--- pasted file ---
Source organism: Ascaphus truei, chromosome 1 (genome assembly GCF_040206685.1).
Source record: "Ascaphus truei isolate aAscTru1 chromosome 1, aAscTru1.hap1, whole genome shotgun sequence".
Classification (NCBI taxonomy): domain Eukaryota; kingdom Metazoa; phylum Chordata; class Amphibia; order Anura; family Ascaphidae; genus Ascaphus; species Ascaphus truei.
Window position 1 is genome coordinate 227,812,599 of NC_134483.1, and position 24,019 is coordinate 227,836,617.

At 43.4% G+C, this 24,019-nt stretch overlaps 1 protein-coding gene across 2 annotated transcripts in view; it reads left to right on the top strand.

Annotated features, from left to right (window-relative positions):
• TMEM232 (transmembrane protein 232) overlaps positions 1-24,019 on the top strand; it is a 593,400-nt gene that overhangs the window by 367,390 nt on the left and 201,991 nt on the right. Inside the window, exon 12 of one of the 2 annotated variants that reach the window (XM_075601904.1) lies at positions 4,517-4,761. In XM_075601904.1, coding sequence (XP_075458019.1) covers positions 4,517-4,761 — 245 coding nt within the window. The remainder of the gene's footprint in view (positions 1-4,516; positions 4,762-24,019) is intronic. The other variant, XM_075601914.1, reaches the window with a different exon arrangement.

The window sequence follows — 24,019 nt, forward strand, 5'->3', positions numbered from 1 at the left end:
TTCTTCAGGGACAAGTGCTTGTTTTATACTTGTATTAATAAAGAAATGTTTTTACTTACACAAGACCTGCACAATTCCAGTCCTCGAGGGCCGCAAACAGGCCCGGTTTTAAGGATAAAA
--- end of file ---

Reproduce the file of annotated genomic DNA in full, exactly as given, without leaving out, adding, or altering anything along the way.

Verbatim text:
Source organism: Ascaphus truei, chromosome 1 (genome assembly GCF_040206685.1).
Source record: "Ascaphus truei isolate aAscTru1 chromosome 1, aAscTru1.hap1, whole genome shotgun sequence".
Classification (NCBI taxonomy): domain Eukaryota; kingdom Metazoa; phylum Chordata; class Amphibia; order Anura; family Ascaphidae; genus Ascaphus; species Ascaphus truei.
Window position 1 is genome coordinate 227,812,599 of NC_134483.1, and position 24,019 is coordinate 227,836,617.

At 43.4% G+C, this 24,019-nt stretch overlaps 1 protein-coding gene across 2 annotated transcripts in view; it reads left to right on the top strand.

Annotated features, from left to right (window-relative positions):
• TMEM232 (transmembrane protein 232) overlaps positions 1-24,019 on the top strand; it is a 593,400-nt gene that overhangs the window by 367,390 nt on the left and 201,991 nt on the right. Inside the window, exon 12 of one of the 2 annotated variants that reach the window (XM_075601904.1) lies at positions 4,517-4,761. In XM_075601904.1, coding sequence (XP_075458019.1) covers positions 4,517-4,761 — 245 coding nt within the window. The remainder of the gene's footprint in view (positions 1-4,516; positions 4,762-24,019) is intronic. The other variant, XM_075601914.1, reaches the window with a different exon arrangement.

The window sequence follows — 24,019 nt, forward strand, 5'->3', positions numbered from 1 at the left end:
TTCTTCAGGGACAAGTGCTTGTTTTATACTTGTATTAATAAAGAAATGTTTTTACTTACACAAGACCTGCACAATTCCAGTCCTCGAGGGCCGCAAACAGGCCCGGTTTTAAGGATAAAA